Although incrimination of the intestinal microbiota in the pathogenesis of IBD is widely accepted, few data are available about the role of specific bacteria.
Potentially, Faecalibacterium prausnitzii, bacteria with anti-inflammatory properties, might be deficient in ulcerative colitis.
Dr Varela and colleagues from Spain quantified F. prausnitzii in the fecal microbiota of ulcerative colitis patients in remission, and determined its relationship with relapse.
The team performed a cross-sectional study, and included 116 ulcerative colitis patients in remission, 29 first-degree relatives, and 31 healthy controls.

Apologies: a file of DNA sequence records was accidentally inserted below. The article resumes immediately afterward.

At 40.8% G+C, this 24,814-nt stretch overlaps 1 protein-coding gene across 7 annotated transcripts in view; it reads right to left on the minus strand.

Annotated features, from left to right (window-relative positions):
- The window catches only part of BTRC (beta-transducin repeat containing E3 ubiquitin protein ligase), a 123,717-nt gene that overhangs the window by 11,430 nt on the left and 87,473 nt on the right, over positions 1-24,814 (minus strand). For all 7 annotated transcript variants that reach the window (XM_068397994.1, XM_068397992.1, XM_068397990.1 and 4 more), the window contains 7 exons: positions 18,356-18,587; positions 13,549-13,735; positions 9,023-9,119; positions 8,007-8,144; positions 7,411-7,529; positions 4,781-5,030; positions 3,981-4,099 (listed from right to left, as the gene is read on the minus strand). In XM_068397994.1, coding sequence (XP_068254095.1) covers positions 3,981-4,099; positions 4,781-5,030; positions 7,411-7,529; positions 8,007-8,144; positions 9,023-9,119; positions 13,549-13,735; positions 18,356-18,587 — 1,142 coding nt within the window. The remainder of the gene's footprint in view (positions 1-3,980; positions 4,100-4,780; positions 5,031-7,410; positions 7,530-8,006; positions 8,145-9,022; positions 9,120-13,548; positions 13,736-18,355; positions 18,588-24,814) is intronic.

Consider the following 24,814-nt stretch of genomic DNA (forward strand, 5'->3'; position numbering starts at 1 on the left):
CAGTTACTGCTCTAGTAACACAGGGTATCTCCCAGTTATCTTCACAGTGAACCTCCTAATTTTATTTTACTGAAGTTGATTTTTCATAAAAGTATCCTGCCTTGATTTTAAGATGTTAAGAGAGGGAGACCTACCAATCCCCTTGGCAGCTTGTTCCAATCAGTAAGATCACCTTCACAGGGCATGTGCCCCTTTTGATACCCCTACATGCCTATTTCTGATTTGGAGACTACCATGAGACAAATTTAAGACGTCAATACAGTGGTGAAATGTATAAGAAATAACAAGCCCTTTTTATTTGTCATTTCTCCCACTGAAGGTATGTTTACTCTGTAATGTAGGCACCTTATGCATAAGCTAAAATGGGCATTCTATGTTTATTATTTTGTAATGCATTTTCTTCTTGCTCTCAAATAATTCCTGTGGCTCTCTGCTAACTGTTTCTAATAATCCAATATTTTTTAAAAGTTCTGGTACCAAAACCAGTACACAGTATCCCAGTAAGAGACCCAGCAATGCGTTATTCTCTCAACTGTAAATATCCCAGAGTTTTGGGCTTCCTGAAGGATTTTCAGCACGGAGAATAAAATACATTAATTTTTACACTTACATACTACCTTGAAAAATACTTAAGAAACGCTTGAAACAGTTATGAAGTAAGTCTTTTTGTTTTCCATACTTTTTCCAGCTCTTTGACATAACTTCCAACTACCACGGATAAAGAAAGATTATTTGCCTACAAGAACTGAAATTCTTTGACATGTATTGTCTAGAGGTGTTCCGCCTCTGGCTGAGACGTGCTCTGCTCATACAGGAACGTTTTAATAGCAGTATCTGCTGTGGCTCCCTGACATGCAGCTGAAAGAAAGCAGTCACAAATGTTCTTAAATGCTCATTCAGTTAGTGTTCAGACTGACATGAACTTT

A subset of 18 patients, recruited during the first month of remission, underwent a 1-year follow-up.
|Low counts of F. prausnitzii were associated with less than 12 months of remission|
|Alimentary Pharmacology & Therapeutics|
Total bacteria and F. prausnitzii were measured by quantitative Real Time PCR.
Calprotectin was determined as inflammatory index.
The researchers found that F. prausnitzii was reduced in patients.
Moreover, low counts of F. prausnitzii were associated with less than 12 months of remission, and more than 1 relapse/year.
When patients were followed up, F. prausnitzii increased steadily until reaching similar levels to those of controls if remission persisted, whereas it remained low if patients relapsed.
Dr Varela's team commented, "Defective gut colonization by F. prausnitzii occurred in ulcerative colitis patients during remission and in their unaffected relatives."
"The recovery of the F. prausnitzii population after relapse is associated with maintenance of clinical remission."